This time, Redshirts die last
Star Command had a pretty rough development cycle. After seeking help on Kickstarter to finish the game, a series of unfortunate events resulted in a mismanagement of the project’s cash flow, leading backers to wonder if the game would ever come out at all.
Hailed early as “Game Dev Story meets Star Trek,” Star Command tasks you with managing a ship and its crew as you explore the depths of space and destroy all who would oppose the human race. It’s not nearly as deep as I’d want a space simulator to be, but it’s still a great way to spend an afternoon.
Star Command (Android, iPad, iPhone [reviewed on an iPhone 5])
Developer: Star Command LLC
Publisher: Star Command LLC
Release: May 2, 2013 (iOS) / TBA (Android)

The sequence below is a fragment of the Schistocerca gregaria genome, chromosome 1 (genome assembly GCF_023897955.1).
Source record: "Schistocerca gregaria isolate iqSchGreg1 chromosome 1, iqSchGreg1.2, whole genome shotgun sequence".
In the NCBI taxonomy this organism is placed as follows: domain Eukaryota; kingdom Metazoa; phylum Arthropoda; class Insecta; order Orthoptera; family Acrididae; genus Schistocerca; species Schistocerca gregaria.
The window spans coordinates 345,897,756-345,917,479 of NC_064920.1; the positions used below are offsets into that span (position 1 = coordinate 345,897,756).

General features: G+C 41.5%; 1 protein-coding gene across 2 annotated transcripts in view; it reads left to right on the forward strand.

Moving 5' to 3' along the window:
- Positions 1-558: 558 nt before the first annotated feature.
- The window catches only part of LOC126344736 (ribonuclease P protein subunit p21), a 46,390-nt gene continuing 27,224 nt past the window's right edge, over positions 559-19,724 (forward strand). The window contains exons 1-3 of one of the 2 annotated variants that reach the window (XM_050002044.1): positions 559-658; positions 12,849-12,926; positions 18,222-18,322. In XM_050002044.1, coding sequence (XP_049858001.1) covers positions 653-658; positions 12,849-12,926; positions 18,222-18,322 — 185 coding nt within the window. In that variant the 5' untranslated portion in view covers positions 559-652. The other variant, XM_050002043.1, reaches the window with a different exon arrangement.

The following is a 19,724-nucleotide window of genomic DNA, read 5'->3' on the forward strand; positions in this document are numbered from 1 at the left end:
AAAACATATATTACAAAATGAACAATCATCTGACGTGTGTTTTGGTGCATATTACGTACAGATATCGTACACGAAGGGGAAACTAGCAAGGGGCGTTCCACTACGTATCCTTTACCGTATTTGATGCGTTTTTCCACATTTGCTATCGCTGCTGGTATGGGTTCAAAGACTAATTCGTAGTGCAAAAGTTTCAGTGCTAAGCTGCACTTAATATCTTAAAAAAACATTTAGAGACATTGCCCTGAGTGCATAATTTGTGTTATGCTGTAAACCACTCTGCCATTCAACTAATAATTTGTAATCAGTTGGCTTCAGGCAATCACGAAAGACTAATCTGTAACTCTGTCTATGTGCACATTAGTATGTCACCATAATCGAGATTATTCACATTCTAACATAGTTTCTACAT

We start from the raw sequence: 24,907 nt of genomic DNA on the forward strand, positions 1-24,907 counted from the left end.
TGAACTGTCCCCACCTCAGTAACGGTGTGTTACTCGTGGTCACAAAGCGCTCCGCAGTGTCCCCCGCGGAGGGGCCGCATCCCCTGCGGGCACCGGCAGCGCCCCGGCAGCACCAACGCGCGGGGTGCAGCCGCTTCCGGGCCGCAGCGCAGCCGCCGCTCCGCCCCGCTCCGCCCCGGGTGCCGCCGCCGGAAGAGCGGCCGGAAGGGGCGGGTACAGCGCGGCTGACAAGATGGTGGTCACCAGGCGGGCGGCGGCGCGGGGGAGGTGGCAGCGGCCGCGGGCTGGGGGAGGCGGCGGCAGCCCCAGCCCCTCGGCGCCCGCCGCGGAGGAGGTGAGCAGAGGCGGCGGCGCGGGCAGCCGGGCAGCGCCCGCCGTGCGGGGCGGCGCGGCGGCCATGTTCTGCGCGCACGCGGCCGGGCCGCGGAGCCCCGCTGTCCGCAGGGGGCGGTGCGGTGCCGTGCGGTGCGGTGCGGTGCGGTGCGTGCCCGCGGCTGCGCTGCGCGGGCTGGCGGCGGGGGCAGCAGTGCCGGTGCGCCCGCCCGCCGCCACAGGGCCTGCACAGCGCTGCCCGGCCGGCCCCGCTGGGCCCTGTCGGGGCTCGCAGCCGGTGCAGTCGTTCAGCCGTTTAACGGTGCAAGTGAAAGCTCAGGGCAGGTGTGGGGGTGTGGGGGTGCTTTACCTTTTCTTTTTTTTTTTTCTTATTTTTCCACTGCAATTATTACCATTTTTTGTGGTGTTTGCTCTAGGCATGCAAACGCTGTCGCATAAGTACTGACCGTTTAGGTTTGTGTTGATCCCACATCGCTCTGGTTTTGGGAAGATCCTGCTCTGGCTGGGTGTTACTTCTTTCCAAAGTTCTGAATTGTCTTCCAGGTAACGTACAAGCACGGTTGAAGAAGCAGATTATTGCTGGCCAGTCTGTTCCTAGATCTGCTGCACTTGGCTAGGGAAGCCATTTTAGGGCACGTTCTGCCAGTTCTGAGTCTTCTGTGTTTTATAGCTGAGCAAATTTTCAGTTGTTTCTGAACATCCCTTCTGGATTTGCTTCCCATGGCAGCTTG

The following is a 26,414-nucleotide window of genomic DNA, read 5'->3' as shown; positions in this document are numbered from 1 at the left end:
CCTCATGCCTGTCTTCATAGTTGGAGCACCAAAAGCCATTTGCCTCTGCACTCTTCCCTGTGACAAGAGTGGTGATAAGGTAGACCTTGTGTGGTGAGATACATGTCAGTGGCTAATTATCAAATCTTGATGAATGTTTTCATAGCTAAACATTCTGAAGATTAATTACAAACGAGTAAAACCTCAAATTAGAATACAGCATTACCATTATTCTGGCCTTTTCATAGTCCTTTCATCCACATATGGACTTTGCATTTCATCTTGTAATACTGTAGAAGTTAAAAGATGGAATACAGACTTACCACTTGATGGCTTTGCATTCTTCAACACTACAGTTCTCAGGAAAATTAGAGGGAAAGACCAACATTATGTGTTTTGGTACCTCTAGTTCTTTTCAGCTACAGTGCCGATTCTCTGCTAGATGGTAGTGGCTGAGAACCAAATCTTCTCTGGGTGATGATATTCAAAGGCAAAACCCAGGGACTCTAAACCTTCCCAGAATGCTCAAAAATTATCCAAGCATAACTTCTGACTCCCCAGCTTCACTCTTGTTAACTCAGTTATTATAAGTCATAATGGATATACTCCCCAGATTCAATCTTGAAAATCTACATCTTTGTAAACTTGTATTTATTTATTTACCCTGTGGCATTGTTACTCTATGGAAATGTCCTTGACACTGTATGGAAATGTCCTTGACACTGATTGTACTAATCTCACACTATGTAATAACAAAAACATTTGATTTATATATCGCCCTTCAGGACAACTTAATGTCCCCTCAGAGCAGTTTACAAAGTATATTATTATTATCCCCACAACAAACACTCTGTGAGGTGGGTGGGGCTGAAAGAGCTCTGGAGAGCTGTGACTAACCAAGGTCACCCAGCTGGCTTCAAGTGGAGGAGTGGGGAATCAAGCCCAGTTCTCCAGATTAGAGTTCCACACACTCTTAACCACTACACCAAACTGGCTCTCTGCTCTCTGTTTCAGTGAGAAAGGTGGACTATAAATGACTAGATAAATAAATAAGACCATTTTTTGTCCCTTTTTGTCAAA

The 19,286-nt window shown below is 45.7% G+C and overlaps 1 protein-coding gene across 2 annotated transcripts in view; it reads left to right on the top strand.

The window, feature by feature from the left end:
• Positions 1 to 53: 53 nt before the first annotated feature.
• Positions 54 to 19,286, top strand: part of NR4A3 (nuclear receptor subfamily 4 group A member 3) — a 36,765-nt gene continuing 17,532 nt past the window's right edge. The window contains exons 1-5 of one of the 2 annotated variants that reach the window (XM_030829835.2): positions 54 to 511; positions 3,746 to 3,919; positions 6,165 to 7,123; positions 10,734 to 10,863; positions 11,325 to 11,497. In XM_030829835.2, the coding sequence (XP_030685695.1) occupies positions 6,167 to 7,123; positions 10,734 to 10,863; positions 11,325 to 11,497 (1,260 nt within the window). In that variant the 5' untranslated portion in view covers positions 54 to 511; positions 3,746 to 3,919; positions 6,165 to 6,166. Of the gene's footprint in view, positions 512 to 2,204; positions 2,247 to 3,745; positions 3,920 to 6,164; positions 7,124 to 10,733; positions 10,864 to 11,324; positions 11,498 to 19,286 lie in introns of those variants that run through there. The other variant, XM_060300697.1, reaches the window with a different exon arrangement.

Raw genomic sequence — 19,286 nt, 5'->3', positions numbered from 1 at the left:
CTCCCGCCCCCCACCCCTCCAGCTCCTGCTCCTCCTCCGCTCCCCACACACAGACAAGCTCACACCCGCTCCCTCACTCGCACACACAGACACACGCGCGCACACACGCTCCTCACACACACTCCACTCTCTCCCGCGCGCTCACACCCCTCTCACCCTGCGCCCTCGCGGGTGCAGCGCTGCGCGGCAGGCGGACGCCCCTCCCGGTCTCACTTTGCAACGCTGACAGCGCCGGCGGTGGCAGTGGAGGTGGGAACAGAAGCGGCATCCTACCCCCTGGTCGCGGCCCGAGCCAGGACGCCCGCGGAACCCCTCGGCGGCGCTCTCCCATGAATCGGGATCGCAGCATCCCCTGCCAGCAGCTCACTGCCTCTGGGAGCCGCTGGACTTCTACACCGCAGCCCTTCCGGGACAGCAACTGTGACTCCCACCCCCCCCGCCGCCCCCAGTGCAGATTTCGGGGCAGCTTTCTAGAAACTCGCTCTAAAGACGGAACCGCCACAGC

As you can probably gather from the title, Star Command starts you off with a small ship to commandeer, and a Captain, which will serve as the main character of your journey. If he dies, it’s game over — no pressure. You’ll have the chance to customize your Captain a bit with the option of gender, two skin colors, hair, and a (male) sexy Riker beard. Honestly, that’s about it, as Star Command doesn’t offer much in terms of customization — thankfully, your ship can utilize a wide variety of color options to help it stand out.